*This is a post I wrote last year for the Susan G. Komen "Race for the Cure." It is held in Salt Lake City every year on the Saturday before Mother's Day. I don't have any pictures from this year's run, but here is my tribute to my mom, diagnosed with stage 4 breast cancer, already metastasized throughout her body on December 5, 2002 with a grim prognosis.
It all begins in the smallest place imaginable; a single cell. The message quietly encoded to tell the cell how to behave are all in order. When one cell dies, the proteins dictate how to turn a replacement cell on. The cells split and a perfect clone is achieved.
One cell includes renegade codes. The one protein that includes the code to turn off the replicator is missing. The cells split, grow, split grow over and over again. Unkindly, the faulty cells grow in different directions, weaving tentacles throughout the tissue like an octopus on steroids, forming pathways of corruption for months, even years.
Eventually the host feels different. Some feel weak, others feel a lump, others suffer an injury. Time stands still as the patient hears heavy words and shock hits until reality sinks in.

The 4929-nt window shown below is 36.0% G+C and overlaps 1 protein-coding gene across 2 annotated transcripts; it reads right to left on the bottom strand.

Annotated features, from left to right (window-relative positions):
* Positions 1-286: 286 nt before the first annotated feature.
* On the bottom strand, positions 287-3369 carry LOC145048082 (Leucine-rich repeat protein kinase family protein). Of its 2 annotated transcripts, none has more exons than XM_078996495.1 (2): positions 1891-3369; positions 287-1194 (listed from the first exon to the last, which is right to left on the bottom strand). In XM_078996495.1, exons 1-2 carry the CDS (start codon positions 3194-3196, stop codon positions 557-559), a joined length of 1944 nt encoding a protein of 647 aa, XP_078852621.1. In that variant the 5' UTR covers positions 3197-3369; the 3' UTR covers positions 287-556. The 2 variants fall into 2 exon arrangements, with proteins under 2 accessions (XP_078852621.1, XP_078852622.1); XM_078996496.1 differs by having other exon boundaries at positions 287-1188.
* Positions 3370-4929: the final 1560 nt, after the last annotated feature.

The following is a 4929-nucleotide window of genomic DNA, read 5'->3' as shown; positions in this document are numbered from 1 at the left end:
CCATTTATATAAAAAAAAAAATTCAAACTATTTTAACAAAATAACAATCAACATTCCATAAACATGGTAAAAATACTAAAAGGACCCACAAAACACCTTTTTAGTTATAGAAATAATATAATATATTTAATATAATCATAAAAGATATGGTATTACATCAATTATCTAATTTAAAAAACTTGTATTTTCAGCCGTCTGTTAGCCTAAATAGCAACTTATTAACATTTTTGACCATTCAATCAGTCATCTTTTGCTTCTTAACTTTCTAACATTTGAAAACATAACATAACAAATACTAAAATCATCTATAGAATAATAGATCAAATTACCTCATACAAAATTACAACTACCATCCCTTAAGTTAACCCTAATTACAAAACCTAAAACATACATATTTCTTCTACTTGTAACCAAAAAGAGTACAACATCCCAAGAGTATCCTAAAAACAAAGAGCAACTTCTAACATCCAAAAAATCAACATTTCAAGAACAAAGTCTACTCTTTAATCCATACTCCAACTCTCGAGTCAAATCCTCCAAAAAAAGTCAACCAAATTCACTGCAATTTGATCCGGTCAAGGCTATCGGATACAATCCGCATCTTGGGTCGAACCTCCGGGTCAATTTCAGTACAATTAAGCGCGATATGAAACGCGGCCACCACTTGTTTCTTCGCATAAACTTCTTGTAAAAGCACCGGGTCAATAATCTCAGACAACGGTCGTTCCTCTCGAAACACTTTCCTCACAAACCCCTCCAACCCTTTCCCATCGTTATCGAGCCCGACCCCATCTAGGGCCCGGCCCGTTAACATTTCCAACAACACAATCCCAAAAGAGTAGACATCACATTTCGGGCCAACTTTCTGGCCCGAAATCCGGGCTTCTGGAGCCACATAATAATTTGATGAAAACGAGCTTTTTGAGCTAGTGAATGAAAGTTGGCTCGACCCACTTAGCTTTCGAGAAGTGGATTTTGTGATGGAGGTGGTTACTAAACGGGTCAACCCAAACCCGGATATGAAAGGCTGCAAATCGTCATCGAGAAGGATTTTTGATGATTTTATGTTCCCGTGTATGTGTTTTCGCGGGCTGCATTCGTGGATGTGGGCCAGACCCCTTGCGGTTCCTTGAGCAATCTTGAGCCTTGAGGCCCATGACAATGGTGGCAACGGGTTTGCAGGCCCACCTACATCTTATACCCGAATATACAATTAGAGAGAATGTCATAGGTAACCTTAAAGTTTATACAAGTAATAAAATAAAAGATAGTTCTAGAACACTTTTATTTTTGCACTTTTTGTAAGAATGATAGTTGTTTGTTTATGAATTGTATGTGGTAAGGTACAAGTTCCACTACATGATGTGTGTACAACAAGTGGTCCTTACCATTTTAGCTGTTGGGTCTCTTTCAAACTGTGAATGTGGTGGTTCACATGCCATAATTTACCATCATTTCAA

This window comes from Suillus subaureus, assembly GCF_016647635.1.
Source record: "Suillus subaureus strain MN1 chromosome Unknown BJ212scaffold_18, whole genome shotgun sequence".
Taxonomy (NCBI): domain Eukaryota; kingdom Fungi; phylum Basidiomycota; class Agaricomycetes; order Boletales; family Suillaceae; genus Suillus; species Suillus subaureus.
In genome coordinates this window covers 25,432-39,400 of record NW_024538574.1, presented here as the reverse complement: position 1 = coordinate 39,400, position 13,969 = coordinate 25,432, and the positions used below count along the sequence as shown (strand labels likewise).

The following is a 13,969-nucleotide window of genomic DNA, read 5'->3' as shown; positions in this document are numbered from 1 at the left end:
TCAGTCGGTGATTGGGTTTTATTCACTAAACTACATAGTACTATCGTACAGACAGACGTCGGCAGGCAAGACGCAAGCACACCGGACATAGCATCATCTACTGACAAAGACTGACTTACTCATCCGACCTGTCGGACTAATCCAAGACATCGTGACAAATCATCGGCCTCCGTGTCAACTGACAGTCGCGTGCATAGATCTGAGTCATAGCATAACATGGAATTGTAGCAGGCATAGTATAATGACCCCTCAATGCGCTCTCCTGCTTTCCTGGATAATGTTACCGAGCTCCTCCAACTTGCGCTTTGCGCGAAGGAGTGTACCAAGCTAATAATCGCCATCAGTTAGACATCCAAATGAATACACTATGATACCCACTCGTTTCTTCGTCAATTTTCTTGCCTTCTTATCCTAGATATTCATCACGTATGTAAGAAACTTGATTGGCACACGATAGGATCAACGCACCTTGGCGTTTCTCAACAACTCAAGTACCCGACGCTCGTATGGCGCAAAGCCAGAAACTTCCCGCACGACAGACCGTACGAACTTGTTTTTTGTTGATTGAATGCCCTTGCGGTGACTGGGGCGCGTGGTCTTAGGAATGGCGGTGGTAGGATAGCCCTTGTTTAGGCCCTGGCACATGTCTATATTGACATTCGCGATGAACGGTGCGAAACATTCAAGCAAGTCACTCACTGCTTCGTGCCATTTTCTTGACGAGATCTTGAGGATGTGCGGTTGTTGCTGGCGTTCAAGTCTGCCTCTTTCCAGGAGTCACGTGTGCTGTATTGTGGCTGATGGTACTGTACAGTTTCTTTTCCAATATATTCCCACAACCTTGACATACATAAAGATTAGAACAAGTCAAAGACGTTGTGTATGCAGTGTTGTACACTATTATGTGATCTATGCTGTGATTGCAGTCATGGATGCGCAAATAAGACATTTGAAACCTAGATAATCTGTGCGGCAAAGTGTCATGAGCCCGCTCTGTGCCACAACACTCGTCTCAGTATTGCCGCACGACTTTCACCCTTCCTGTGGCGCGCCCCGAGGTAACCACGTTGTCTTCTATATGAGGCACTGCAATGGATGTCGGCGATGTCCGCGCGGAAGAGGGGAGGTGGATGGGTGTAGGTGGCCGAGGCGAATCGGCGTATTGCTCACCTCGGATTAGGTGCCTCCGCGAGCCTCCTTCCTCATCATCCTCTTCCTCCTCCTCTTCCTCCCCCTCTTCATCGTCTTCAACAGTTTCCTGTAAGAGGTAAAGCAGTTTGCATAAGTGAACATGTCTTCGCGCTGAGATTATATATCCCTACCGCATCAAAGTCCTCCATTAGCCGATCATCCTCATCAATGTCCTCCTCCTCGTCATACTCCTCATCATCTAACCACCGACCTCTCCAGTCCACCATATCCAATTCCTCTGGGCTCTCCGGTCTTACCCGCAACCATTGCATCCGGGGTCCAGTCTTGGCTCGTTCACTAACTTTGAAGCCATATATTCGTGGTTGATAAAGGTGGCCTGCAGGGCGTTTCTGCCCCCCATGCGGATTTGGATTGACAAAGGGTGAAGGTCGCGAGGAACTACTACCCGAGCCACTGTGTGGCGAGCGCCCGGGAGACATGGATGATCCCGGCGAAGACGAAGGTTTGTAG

You have cancer.
Surgery is scheduled to remove the cells, to dig into the tissue and find every last tentacle. Chemicals are poured into ports with measured steadiness and gloved hands. To touch the chemicals would mean serious damage to the nurse. Somehow the fast growing cells have to be killed without killing the host. The cells with codes for hair growth die.
Some do not survive the cancer or the cure.
And they bring their posse
Sometimes it's a pretty big posse.
But it's also a pretty big group of survivors.
One more Mother's Day spent with my mom, the bravest woman I know.
A woman who didn't understand the doctor who said words like "terminal," "incurable," "metastasize."
All she heard was "miracle."